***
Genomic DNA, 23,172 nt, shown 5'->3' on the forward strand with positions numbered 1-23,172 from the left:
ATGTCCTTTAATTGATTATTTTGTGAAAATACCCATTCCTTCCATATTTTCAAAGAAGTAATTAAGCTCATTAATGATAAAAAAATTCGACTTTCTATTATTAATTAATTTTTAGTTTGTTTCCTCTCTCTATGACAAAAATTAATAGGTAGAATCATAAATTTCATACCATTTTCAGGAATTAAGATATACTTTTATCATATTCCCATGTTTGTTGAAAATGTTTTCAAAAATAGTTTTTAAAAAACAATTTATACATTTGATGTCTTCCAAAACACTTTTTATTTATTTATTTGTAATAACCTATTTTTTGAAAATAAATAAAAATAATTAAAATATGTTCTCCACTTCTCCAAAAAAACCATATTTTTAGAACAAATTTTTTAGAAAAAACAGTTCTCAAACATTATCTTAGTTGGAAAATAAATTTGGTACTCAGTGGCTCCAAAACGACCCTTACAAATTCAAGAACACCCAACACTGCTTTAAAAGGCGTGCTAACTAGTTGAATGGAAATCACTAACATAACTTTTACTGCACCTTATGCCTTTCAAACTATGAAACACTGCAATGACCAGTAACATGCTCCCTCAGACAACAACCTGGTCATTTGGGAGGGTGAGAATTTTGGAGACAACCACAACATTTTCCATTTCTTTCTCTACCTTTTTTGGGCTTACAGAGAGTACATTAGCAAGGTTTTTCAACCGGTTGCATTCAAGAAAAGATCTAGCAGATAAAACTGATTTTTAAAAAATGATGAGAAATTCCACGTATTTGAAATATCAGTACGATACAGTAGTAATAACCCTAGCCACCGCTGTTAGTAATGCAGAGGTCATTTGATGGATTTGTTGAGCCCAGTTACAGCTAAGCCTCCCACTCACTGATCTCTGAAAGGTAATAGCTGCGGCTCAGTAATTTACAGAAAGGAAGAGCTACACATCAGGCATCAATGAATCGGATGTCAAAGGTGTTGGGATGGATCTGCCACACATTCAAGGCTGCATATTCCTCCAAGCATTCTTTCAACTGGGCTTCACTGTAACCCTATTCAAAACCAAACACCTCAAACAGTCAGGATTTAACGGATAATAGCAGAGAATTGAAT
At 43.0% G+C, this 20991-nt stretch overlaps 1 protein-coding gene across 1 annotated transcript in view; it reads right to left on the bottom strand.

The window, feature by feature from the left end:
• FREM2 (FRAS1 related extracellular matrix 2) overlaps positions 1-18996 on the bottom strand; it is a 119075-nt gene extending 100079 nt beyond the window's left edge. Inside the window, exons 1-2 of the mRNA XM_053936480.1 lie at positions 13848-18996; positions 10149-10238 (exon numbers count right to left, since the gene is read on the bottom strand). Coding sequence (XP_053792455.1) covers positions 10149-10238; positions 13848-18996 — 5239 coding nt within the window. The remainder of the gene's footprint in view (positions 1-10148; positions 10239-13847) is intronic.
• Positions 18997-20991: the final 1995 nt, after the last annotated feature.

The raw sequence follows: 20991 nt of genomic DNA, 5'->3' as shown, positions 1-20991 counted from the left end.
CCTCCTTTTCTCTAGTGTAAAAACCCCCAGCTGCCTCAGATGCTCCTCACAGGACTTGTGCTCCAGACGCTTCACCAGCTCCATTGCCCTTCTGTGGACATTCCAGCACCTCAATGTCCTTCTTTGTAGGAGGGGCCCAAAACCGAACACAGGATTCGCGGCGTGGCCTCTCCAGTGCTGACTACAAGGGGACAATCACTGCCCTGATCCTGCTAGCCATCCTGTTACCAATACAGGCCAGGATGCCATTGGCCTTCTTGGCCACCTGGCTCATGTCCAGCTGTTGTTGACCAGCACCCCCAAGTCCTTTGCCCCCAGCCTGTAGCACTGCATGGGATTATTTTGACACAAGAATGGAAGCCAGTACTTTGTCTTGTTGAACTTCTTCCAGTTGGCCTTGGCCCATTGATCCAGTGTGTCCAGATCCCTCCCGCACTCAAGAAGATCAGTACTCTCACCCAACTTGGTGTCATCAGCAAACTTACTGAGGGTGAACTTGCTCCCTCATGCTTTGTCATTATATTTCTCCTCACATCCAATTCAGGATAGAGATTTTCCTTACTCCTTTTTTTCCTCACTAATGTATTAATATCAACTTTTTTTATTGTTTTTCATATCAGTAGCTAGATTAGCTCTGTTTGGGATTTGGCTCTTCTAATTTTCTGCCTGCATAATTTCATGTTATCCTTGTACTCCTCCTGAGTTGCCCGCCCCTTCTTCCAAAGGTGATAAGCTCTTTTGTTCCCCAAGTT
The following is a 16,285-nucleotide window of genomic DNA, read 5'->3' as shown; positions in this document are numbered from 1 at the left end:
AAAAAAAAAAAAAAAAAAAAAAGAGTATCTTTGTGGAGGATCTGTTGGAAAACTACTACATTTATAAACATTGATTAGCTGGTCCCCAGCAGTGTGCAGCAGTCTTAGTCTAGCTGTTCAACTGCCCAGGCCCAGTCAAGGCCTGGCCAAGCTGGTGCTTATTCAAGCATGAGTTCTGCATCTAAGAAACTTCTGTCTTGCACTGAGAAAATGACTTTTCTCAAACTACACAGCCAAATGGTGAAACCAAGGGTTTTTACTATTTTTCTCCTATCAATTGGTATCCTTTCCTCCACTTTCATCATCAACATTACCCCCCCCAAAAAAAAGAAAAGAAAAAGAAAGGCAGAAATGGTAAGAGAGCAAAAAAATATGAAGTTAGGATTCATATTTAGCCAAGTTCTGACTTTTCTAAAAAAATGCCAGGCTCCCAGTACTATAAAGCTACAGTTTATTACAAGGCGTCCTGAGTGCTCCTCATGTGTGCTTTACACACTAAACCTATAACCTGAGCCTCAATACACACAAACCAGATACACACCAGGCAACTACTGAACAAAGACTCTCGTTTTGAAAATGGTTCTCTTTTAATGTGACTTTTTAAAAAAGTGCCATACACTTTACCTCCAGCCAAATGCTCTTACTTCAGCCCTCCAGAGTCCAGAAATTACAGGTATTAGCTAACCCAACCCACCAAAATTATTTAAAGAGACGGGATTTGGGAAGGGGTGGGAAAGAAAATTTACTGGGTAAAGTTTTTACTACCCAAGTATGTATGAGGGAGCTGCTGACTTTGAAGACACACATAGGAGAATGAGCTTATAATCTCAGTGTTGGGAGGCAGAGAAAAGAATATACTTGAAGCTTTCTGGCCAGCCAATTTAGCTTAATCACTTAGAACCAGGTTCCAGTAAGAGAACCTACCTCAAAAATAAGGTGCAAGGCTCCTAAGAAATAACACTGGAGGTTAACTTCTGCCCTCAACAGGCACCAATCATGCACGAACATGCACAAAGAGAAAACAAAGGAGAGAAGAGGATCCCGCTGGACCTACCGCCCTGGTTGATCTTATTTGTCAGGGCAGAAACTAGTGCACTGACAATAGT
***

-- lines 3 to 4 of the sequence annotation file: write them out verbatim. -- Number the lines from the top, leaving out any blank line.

At 43.0% G+C, this 20991-nt stretch overlaps 1 protein-coding gene across 1 annotated transcript in view; it reads right to left on the bottom strand.

The window, feature by feature from the left end: